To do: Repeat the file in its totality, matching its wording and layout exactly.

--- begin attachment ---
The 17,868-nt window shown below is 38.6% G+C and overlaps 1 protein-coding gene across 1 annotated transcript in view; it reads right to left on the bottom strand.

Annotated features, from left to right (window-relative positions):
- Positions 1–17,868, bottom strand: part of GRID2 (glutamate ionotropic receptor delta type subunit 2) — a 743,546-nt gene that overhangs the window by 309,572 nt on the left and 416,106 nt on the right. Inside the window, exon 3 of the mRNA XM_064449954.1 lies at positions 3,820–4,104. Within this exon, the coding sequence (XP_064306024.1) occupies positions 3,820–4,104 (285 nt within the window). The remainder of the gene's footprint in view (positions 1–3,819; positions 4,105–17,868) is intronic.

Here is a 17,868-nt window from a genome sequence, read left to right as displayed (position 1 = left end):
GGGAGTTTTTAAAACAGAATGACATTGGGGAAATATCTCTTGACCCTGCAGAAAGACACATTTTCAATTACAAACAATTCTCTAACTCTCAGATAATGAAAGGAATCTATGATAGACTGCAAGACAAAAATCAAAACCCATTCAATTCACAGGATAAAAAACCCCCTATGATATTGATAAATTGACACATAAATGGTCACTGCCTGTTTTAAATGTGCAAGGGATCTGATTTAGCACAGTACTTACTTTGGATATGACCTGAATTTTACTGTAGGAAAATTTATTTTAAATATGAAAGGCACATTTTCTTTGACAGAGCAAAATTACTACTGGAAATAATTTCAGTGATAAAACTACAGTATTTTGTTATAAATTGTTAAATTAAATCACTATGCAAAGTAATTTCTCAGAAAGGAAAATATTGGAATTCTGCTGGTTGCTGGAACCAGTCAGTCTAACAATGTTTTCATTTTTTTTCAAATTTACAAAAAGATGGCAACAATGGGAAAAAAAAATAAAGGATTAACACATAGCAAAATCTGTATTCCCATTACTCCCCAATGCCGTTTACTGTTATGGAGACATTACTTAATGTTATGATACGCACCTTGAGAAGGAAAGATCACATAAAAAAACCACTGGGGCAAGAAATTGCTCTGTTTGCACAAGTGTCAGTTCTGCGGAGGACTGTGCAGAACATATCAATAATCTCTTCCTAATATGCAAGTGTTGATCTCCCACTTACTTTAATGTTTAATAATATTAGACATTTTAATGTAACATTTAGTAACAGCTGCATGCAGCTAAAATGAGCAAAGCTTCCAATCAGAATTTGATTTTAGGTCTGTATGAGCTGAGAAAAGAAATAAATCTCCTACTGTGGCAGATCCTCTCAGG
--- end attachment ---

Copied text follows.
The 17,868-nt window shown below is 38.6% G+C and overlaps 1 protein-coding gene across 1 annotated transcript in view; it reads right to left on the bottom strand.

Annotated features, from left to right (window-relative positions):
- Positions 1–17,868, bottom strand: part of GRID2 (glutamate ionotropic receptor delta type subunit 2) — a 743,546-nt gene that overhangs the window by 309,572 nt on the left and 416,106 nt on the right. Inside the window, exon 3 of the mRNA XM_064449954.1 lies at positions 3,820–4,104. Within this exon, the coding sequence (XP_064306024.1) occupies positions 3,820–4,104 (285 nt within the window). The remainder of the gene's footprint in view (positions 1–3,819; positions 4,105–17,868) is intronic.

Here is a 17,868-nt window from a genome sequence, read left to right as displayed (position 1 = left end):
GGGAGTTTTTAAAACAGAATGACATTGGGGAAATATCTCTTGACCCTGCAGAAAGACACATTTTCAATTACAAACAATTCTCTAACTCTCAGATAATGAAAGGAATCTATGATAGACTGCAAGACAAAAATCAAAACCCATTCAATTCACAGGATAAAAAACCCCCTATGATATTGATAAATTGACACATAAATGGTCACTGCCTGTTTTAAATGTGCAAGGGATCTGATTTAGCACAGTACTTACTTTGGATATGACCTGAATTTTACTGTAGGAAAATTTATTTTAAATATGAAAGGCACATTTTCTTTGACAGAGCAAAATTACTACTGGAAATAATTTCAGTGATAAAACTACAGTATTTTGTTATAAATTGTTAAATTAAATCACTATGCAAAGTAATTTCTCAGAAAGGAAAATATTGGAATTCTGCTGGTTGCTGGAACCAGTCAGTCTAACAATGTTTTCATTTTTTTTCAAATTTACAAAAAGATGGCAACAATGGGAAAAAAAAATAAAGGATTAACACATAGCAAAATCTGTATTCCCATTACTCCCCAATGCCGTTTACTGTTATGGAGACATTACTTAATGTTATGATACGCACCTTGAGAAGGAAAGATCACATAAAAAAACCACTGGGGCAAGAAATTGCTCTGTTTGCACAAGTGTCAGTTCTGCGGAGGACTGTGCAGAACATATCAATAATCTCTTCCTAATATGCAAGTGTTGATCTCCCACTTACTTTAATGTTTAATAATATTAGACATTTTAATGTAACATTTAGTAACAGCTGCATGCAGCTAAAATGAGCAAAGCTTCCAATCAGAATTTGATTTTAGGTCTGTATGAGCTGAGAAAAGAAATAAATCTCCTACTGTGGCAGATCCTCTCAGG